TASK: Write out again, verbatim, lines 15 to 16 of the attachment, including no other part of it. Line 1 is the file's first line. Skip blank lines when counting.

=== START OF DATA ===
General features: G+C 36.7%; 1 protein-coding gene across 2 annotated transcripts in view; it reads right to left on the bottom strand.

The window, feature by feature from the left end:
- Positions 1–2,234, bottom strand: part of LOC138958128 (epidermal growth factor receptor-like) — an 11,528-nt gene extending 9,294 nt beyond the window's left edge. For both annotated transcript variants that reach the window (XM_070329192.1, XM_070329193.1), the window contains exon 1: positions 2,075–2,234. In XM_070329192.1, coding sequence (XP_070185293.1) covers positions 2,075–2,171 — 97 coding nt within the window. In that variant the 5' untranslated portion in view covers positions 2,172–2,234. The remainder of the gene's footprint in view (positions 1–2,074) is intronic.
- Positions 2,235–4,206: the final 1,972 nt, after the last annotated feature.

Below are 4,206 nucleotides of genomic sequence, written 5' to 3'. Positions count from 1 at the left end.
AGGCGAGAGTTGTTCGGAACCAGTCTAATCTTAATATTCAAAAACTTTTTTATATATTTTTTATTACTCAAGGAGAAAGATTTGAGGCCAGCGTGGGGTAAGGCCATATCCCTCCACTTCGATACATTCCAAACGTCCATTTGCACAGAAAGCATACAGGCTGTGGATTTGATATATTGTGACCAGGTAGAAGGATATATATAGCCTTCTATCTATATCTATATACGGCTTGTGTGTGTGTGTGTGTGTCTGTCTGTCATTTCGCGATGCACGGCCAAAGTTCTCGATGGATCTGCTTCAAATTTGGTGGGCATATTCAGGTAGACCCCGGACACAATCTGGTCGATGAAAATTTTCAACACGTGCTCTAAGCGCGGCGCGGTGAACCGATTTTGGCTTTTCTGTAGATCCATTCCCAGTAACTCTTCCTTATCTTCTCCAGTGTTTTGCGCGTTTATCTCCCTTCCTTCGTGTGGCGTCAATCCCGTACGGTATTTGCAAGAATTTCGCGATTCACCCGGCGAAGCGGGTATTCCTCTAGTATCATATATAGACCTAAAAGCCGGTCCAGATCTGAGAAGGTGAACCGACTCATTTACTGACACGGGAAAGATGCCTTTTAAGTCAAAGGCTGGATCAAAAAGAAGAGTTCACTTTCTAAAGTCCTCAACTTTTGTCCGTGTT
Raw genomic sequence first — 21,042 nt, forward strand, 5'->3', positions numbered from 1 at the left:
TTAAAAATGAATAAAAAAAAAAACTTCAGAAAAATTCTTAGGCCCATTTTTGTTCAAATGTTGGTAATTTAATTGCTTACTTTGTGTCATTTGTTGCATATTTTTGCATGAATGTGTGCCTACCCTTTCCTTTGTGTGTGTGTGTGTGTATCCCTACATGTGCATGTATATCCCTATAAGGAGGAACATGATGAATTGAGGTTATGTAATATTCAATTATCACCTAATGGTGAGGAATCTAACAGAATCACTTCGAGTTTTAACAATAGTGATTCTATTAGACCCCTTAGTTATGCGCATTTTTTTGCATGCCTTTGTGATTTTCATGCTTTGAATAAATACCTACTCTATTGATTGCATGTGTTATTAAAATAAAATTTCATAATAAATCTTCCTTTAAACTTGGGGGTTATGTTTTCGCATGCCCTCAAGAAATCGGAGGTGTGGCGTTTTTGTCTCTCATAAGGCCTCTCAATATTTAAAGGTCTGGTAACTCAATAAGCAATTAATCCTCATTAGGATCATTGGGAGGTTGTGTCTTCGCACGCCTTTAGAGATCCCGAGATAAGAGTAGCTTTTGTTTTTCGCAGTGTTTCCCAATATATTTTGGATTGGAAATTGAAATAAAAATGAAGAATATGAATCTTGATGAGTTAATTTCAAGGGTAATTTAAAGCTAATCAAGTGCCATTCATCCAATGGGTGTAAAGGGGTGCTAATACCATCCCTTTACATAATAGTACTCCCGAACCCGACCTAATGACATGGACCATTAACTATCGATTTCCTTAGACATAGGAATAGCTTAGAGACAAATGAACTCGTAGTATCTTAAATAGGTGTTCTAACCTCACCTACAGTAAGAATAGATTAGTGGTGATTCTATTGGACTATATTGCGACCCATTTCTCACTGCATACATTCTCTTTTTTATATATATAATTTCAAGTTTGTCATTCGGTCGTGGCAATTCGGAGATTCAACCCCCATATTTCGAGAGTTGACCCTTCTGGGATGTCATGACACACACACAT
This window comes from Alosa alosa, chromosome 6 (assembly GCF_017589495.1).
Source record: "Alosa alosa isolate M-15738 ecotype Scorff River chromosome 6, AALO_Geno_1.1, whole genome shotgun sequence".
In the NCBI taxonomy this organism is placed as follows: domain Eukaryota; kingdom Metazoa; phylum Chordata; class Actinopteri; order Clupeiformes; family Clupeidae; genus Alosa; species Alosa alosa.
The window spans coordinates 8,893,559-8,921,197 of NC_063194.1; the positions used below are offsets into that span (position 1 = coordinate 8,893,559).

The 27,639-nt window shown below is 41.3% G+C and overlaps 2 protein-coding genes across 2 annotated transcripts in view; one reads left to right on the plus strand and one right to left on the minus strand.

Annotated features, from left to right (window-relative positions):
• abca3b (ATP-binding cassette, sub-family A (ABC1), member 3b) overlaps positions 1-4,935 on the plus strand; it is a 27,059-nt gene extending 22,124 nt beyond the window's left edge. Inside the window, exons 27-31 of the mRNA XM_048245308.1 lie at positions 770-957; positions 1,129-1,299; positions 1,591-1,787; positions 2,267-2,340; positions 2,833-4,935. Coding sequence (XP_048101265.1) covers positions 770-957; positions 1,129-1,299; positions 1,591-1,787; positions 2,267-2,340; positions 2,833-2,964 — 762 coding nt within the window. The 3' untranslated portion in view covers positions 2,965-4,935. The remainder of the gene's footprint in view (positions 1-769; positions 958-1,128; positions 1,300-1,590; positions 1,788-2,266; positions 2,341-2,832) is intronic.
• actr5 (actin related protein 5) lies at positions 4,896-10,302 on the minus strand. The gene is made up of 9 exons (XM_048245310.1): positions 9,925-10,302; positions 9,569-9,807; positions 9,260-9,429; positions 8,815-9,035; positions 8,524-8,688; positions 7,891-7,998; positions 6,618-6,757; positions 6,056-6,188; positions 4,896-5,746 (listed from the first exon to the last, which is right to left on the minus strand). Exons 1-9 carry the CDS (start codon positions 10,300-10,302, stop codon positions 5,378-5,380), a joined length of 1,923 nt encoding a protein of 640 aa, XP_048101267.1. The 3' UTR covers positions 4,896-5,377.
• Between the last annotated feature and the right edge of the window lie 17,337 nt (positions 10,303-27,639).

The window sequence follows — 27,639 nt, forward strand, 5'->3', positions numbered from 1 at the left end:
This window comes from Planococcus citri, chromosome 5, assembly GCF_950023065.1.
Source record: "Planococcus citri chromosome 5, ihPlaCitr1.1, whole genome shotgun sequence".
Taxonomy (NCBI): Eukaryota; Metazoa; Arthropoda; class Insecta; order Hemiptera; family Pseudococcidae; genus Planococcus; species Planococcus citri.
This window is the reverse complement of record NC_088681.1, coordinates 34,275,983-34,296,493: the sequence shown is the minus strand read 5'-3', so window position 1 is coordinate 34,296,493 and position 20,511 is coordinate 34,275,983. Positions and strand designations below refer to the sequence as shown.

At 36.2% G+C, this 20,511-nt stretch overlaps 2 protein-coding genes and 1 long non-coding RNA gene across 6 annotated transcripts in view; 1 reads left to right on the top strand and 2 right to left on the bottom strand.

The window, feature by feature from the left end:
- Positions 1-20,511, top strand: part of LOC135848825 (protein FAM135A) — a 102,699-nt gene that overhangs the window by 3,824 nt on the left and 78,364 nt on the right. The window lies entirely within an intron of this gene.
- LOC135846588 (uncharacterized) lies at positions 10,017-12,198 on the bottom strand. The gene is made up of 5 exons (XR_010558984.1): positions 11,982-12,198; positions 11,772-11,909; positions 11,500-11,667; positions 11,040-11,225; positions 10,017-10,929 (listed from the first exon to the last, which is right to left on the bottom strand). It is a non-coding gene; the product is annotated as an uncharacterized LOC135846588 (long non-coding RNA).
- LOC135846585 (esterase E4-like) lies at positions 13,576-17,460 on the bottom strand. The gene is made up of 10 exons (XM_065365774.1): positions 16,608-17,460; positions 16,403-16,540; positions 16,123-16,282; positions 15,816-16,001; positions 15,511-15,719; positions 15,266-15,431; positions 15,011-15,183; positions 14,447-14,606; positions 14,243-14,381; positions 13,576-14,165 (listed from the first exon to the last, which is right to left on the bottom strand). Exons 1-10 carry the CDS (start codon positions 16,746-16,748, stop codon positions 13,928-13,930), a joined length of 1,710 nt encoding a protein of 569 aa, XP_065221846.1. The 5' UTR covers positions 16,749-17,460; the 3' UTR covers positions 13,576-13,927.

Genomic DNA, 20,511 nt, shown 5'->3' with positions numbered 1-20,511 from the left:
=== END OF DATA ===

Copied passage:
• abca3b (ATP-binding cassette, sub-family A (ABC1), member 3b) overlaps positions 1-4,935 on the plus strand; it is a 27,059-nt gene extending 22,124 nt beyond the window's left edge. Inside the window, exons 27-31 of the mRNA XM_048245308.1 lie at positions 770-957; positions 1,129-1,299; positions 1,591-1,787; positions 2,267-2,340; positions 2,833-4,935. Coding sequence (XP_048101265.1) covers positions 770-957; positions 1,129-1,299; positions 1,591-1,787; positions 2,267-2,340; positions 2,833-2,964 — 762 coding nt within the window. The 3' untranslated portion in view covers positions 2,965-4,935. The remainder of the gene's footprint in view (positions 1-769; positions 958-1,128; positions 1,300-1,590; positions 1,788-2,266; positions 2,341-2,832) is intronic.
• actr5 (actin related protein 5) lies at positions 4,896-10,302 on the minus strand. The gene is made up of 9 exons (XM_048245310.1): positions 9,925-10,302; positions 9,569-9,807; positions 9,260-9,429; positions 8,815-9,035; positions 8,524-8,688; positions 7,891-7,998; positions 6,618-6,757; positions 6,056-6,188; positions 4,896-5,746 (listed from the first exon to the last, which is right to left on the minus strand). Exons 1-9 carry the CDS (start codon positions 10,300-10,302, stop codon positions 5,378-5,380), a joined length of 1,923 nt encoding a protein of 640 aa, XP_048101267.1. The 3' UTR covers positions 4,896-5,377.